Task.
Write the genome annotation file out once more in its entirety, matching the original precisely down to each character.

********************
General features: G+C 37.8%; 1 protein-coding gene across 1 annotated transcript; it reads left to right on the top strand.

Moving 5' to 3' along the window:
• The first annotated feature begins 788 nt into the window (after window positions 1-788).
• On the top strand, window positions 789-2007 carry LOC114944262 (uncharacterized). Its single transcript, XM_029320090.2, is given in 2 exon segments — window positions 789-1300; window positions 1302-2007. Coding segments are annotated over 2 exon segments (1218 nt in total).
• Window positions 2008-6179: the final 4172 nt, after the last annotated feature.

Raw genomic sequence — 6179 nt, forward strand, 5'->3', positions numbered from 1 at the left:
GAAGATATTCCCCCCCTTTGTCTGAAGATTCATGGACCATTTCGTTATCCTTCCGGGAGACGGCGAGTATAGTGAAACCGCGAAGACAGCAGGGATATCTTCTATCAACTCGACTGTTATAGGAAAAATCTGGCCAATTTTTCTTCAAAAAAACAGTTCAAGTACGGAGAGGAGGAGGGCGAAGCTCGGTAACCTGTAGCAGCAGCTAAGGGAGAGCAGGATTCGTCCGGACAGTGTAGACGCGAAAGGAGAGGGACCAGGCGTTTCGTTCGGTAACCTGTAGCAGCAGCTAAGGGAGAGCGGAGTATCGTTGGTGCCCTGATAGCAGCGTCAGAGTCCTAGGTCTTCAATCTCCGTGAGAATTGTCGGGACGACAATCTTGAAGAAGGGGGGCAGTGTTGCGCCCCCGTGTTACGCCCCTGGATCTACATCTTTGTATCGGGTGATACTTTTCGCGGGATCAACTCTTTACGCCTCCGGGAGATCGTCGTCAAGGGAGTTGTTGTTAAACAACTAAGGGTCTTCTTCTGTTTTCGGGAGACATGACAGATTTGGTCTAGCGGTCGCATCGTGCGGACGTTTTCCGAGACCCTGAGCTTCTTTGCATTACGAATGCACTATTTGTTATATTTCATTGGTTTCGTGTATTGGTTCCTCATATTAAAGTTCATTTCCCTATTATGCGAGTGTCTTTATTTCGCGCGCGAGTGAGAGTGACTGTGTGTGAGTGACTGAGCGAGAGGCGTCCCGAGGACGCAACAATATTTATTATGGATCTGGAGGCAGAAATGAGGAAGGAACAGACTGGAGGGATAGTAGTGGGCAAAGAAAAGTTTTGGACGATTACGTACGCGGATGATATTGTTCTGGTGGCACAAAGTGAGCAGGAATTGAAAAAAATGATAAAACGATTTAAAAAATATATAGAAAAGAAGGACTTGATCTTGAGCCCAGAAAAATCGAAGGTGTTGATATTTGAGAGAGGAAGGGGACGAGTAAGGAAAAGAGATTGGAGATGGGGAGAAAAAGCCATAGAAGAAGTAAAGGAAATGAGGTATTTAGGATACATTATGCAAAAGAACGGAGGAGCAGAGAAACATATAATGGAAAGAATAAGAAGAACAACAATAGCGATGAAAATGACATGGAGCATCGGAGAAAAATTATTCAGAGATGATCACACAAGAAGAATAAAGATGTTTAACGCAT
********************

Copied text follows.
General features: G+C 37.8%; 1 protein-coding gene across 1 annotated transcript; it reads left to right on the top strand.

Moving 5' to 3' along the window:
• The first annotated feature begins 788 nt into the window (after window positions 1-788).
• On the top strand, window positions 789-2007 carry LOC114944262 (uncharacterized). Its single transcript, XM_029320090.2, is given in 2 exon segments — window positions 789-1300; window positions 1302-2007. Coding segments are annotated over 2 exon segments (1218 nt in total).
• Window positions 2008-6179: the final 4172 nt, after the last annotated feature.

Raw genomic sequence — 6179 nt, forward strand, 5'->3', positions numbered from 1 at the left:
GAAGATATTCCCCCCCTTTGTCTGAAGATTCATGGACCATTTCGTTATCCTTCCGGGAGACGGCGAGTATAGTGAAACCGCGAAGACAGCAGGGATATCTTCTATCAACTCGACTGTTATAGGAAAAATCTGGCCAATTTTTCTTCAAAAAAACAGTTCAAGTACGGAGAGGAGGAGGGCGAAGCTCGGTAACCTGTAGCAGCAGCTAAGGGAGAGCAGGATTCGTCCGGACAGTGTAGACGCGAAAGGAGAGGGACCAGGCGTTTCGTTCGGTAACCTGTAGCAGCAGCTAAGGGAGAGCGGAGTATCGTTGGTGCCCTGATAGCAGCGTCAGAGTCCTAGGTCTTCAATCTCCGTGAGAATTGTCGGGACGACAATCTTGAAGAAGGGGGGCAGTGTTGCGCCCCCGTGTTACGCCCCTGGATCTACATCTTTGTATCGGGTGATACTTTTCGCGGGATCAACTCTTTACGCCTCCGGGAGATCGTCGTCAAGGGAGTTGTTGTTAAACAACTAAGGGTCTTCTTCTGTTTTCGGGAGACATGACAGATTTGGTCTAGCGGTCGCATCGTGCGGACGTTTTCCGAGACCCTGAGCTTCTTTGCATTACGAATGCACTATTTGTTATATTTCATTGGTTTCGTGTATTGGTTCCTCATATTAAAGTTCATTTCCCTATTATGCGAGTGTCTTTATTTCGCGCGCGAGTGAGAGTGACTGTGTGTGAGTGACTGAGCGAGAGGCGTCCCGAGGACGCAACAATATTTATTATGGATCTGGAGGCAGAAATGAGGAAGGAACAGACTGGAGGGATAGTAGTGGGCAAAGAAAAGTTTTGGACGATTACGTACGCGGATGATATTGTTCTGGTGGCACAAAGTGAGCAGGAATTGAAAAAAATGATAAAACGATTTAAAAAATATATAGAAAAGAAGGACTTGATCTTGAGCCCAGAAAAATCGAAGGTGTTGATATTTGAGAGAGGAAGGGGACGAGTAAGGAAAAGAGATTGGAGATGGGGAGAAAAAGCCATAGAAGAAGTAAAGGAAATGAGGTATTTAGGATACATTATGCAAAAGAACGGAGGAGCAGAGAAACATATAATGGAAAGAATAAGAAGAACAACAATAGCGATGAAAATGACATGGAGCATCGGAGAAAAATTATTCAGAGATGATCACACAAGAAGAATAAAGATGTTTAACGCAT